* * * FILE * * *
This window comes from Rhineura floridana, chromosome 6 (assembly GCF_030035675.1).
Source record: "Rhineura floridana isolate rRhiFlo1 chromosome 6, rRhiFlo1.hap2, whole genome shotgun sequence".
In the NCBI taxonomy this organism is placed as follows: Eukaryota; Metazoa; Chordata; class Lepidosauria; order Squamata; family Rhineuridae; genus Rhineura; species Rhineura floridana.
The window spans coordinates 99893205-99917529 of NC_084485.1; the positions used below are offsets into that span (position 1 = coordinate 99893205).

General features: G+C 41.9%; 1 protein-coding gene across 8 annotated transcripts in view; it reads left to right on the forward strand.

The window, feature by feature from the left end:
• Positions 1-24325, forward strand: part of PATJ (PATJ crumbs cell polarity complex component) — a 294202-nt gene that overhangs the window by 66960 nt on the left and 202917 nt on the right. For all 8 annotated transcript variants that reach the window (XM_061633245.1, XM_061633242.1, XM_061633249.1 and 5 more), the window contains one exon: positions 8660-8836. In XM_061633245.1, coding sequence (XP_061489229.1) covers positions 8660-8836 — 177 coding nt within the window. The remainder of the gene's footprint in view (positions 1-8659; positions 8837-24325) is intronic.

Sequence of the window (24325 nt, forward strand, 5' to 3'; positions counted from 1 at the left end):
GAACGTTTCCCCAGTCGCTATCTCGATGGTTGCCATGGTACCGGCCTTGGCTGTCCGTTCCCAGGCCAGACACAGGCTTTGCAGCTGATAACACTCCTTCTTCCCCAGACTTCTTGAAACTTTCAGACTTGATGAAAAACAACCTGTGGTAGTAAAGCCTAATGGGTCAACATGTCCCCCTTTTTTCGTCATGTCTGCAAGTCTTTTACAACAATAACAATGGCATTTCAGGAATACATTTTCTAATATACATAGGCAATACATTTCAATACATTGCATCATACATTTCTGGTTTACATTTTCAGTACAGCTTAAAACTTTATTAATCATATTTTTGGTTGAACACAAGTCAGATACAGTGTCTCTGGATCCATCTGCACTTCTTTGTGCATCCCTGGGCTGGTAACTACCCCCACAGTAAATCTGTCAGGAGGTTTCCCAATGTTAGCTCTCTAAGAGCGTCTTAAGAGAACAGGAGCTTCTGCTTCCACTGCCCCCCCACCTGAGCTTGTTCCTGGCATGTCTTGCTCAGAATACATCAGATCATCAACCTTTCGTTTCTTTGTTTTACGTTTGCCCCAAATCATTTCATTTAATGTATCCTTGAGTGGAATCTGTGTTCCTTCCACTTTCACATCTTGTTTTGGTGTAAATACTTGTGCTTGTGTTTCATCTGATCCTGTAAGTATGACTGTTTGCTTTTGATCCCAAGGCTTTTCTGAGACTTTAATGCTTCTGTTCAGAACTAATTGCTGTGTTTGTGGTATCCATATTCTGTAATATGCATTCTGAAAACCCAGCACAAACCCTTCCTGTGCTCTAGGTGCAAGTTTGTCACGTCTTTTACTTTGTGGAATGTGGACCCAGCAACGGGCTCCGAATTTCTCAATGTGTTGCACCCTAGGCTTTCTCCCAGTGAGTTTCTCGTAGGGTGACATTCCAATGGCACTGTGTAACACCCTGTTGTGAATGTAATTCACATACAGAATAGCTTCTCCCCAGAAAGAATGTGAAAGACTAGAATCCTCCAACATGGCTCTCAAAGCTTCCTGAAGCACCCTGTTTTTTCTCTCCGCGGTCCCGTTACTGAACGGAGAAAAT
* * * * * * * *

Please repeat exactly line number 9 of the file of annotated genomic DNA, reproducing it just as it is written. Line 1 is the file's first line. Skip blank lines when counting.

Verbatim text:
GAACGTTTCCCCAGTCGCTATCTCGATGGTTGCCATGGTACCGGCCTTGGCTGTCCGTTCCCAGGCCAGACACAGGCTTTGCAGCTGATAACACTCCTTCTTCCCCAGACTTCTTGAAACTTTCAGACTTGATGAAAAACAACCTGTGGTAGTAAAGCCTAATGGGTCAACATGTCCCCCTTTTTTCGTCATGTCTGCAAGTCTTTTACAACAATAACAATGGCATTTCAGGAATACATTTTCTAATATACATAGGCAATACATTTCAATACATTGCATCATACATTTCTGGTTTACATTTTCAGTACAGCTTAAAACTTTATTAATCATATTTTTGGTTGAACACAAGTCAGATACAGTGTCTCTGGATCCATCTGCACTTCTTTGTGCATCCCTGGGCTGGTAACTACCCCCACAGTAAATCTGTCAGGAGGTTTCCCAATGTTAGCTCTCTAAGAGCGTCTTAAGAGAACAGGAGCTTCTGCTTCCACTGCCCCCCCACCTGAGCTTGTTCCTGGCATGTCTTGCTCAGAATACATCAGATCATCAACCTTTCGTTTCTTTGTTTTACGTTTGCCCCAAATCATTTCATTTAATGTATCCTTGAGTGGAATCTGTGTTCCTTCCACTTTCACATCTTGTTTTGGTGTAAATACTTGTGCTTGTGTTTCATCTGATCCTGTAAGTATGACTGTTTGCTTTTGATCCCAAGGCTTTTCTGAGACTTTAATGCTTCTGTTCAGAACTAATTGCTGTGTTTGTGGTATCCATATTCTGTAATATGCATTCTGAAAACCCAGCACAAACCCTTCCTGTGCTCTAGGTGCAAGTTTGTCACGTCTTTTACTTTGTGGAATGTGGACCCAGCAACGGGCTCCGAATTTCTCAATGTGTTGCACCCTAGGCTTTCTCCCAGTGAGTTTCTCGTAGGGTGACATTCCAATGGCACTGTGTAACACCCTGTTGTGAATGTAATTCACATACAGAATAGCTTCTCCCCAGAAAGAATGTGAAAGACTAGAATCCTCCAACATGGCTCTCAAAGCTTCCTGAAGCACCCTGTTTTTTCTCTCCGCGGTCCCGTTACTGAACGGAGAAAAT